It was Australia's most celebrated murder case, dividing the nation and igniting fierce debate even years on.
Now it has emerged that the jury at Lindy Chamberlain's trial was similarly spilt - and, as in the wider community, the women were more convinced of her guilt than the men.
According to a 30-year-old police file, all three female jurors believed that Chamberlain killed her baby daughter, Azaria, who disappeared from the family's tent near Uluru (then called Ayers Rock) in 1980. At least four of the nine men, by contrast, had to be persuaded to return a guilty verdict.
In a hitherto secret record of the jury's deliberations, the foreman wrote of one woman: "Doesn't believe dingo" - a reference to Chamberlain's claim that a dingo snatched Azaria from their tent.
Sentenced to life at the end of the seven-week trial in Darwin in 1982, Chamberlain was released three years later following the discovery of her baby's matinee jacket at the base of Uluru. Her conviction was overturned in 1988.
The jury's notes, salvaged from 145 boxes of police documents and exhibits relating to the case, were reported in News Ltd newspapers yesterday. The files - covering a 15-year legal saga that included three inquests, three appeals and a royal commission - are to be stored in Australia's National Archives because of their historical importance.
Around the country, women in particular were sceptical about Chamberlain's story because she and her husband, Michael - given a suspended jail term for being an accessory to murder - showed little emotion in public and never joined the search for their daughter's body. There was also hostility towards them because of their devout Seventh Day Adventist beliefs.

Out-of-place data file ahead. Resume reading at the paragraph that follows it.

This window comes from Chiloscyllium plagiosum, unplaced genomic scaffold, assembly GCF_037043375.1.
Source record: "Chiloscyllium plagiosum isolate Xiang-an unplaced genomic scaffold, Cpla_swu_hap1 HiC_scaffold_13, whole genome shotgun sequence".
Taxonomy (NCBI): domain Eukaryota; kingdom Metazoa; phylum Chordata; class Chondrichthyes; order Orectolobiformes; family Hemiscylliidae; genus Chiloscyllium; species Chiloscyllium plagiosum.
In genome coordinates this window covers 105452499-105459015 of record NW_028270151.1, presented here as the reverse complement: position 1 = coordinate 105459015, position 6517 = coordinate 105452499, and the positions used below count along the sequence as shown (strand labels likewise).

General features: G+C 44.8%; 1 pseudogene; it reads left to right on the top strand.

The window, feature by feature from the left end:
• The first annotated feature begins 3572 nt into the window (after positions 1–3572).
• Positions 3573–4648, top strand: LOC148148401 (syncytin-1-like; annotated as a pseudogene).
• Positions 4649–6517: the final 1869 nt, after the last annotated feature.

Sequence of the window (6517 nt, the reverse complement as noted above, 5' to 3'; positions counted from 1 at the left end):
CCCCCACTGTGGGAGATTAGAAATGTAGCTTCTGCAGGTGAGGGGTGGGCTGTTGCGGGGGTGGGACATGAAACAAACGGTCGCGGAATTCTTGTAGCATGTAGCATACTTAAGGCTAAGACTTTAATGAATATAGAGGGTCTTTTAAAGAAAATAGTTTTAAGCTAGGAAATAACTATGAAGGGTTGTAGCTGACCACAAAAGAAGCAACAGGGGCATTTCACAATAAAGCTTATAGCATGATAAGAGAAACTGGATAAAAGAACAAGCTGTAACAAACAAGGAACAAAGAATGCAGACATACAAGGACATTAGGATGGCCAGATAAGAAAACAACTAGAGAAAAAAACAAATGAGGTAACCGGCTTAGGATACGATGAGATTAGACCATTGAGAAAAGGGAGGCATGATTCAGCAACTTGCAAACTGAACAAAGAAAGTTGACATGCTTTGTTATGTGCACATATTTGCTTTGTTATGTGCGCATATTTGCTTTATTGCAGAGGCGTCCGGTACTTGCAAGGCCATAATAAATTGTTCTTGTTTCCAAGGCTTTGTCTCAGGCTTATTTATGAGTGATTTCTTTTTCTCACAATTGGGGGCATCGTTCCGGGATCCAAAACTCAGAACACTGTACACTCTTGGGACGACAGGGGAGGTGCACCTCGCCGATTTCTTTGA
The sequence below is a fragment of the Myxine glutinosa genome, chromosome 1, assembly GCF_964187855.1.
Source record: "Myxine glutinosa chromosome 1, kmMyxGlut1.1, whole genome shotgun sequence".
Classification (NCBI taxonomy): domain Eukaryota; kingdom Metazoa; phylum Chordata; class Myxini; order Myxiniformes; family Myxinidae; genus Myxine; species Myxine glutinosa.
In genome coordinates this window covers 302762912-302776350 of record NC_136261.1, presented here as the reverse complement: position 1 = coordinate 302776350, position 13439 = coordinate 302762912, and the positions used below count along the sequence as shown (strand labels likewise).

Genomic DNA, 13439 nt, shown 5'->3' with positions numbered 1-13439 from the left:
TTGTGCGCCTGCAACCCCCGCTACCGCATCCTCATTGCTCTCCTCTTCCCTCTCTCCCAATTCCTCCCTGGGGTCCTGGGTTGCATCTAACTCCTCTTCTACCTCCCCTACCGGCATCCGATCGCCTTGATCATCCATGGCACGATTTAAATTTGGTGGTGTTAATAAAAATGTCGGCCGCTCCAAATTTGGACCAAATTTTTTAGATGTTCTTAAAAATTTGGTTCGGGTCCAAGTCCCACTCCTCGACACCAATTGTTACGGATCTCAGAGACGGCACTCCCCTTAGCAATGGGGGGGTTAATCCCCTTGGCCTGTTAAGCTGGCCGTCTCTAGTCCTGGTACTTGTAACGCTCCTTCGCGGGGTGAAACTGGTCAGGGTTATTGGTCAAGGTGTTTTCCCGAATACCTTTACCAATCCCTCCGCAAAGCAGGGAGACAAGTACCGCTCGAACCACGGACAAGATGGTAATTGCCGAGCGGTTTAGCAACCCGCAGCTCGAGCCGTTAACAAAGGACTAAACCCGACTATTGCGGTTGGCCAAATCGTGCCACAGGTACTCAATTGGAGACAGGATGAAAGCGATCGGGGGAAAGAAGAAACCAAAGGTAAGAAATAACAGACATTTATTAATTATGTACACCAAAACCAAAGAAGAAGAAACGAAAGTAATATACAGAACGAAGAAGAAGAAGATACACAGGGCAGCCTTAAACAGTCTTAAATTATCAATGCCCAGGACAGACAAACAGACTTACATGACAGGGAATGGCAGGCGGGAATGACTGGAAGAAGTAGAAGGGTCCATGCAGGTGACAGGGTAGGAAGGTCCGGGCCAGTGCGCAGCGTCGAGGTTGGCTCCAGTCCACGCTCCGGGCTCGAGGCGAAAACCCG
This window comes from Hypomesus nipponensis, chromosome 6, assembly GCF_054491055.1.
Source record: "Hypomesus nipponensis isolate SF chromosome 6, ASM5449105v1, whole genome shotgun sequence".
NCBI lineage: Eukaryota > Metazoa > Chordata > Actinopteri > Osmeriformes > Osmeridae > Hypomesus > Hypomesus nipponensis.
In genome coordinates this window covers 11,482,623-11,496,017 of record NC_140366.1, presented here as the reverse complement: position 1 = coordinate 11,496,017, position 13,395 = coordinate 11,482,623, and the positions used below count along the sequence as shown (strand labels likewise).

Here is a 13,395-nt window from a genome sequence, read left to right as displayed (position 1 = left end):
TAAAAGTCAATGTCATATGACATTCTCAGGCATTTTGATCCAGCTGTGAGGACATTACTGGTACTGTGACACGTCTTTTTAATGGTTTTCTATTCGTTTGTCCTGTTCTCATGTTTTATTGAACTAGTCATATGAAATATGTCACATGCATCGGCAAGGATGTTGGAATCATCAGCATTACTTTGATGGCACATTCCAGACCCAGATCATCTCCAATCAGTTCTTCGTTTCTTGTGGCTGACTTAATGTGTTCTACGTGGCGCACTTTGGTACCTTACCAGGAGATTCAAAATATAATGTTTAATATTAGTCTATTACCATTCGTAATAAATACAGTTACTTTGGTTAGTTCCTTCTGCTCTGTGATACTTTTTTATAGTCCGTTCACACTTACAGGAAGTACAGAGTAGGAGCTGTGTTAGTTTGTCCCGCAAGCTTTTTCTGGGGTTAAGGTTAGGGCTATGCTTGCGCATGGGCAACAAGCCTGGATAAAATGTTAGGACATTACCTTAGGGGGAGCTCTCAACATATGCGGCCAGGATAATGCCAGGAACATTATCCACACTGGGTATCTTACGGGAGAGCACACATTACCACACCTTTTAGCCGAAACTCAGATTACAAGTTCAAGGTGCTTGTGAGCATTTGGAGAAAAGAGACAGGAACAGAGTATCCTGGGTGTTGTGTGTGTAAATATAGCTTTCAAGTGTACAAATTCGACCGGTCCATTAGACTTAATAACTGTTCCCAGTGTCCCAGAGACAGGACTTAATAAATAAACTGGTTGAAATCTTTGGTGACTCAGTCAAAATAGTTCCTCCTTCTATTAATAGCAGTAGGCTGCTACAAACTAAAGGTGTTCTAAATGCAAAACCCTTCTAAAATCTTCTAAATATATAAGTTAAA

Even among the three female jurors - listed as a teacher and two "housewives" - there were doubts, though. One was recorded as saying that while she intended to convict Chamberlain, she still found it "hard to accept that Mrs C did it". The foreman, though, dismissed the entire defence evidence as "purely smokescreen".
The sole juror to have identified herself, Yvonne Cain, said the notes - jotted on blue paper - must have been made towards the end of their 6 hours of argument.
News Ltd gained access to the files after the Northern Territory's new Police Commissioner, John McRoberts, agreed to make them available.
August 17, 1980: Azaria Chamberlain, just 9 weeks old, goes missing at a campsite near Uluru, then known as Ayers Rock. Her mother, Lindy Chamberlain, claims a dingo took her baby.
August 24: Tourist finds Azaria's torn jumpsuit, booties, singlet and nappy near the rock.
February 20, 1981: Coroner finds a wild dog or dingo took the baby.
February 2, 1982: After a second inquest is ordered, coroner commits Lindy Chamberlain to trial on the charge of murdering Azaria. Her husband is charged as an accessory after the fact.
October 29, 1982: A heavily pregnant Lindy Chamberlain is found guilty of first degree murder and sentenced to life imprisonment. Her husband receives 18-month suspended sentence.
February 2, 1986: Azaria's missing matinee jacket found at Uluru.
February 7: Lindy Chamberlain is released from prison on remission.
September 15, 1988: Northern Territory Court of Criminal Appeal declares Chamberlains innocent.
December 13, 1995: Coroner cannot determine the cause of Azaria's death and third inquest records an open finding.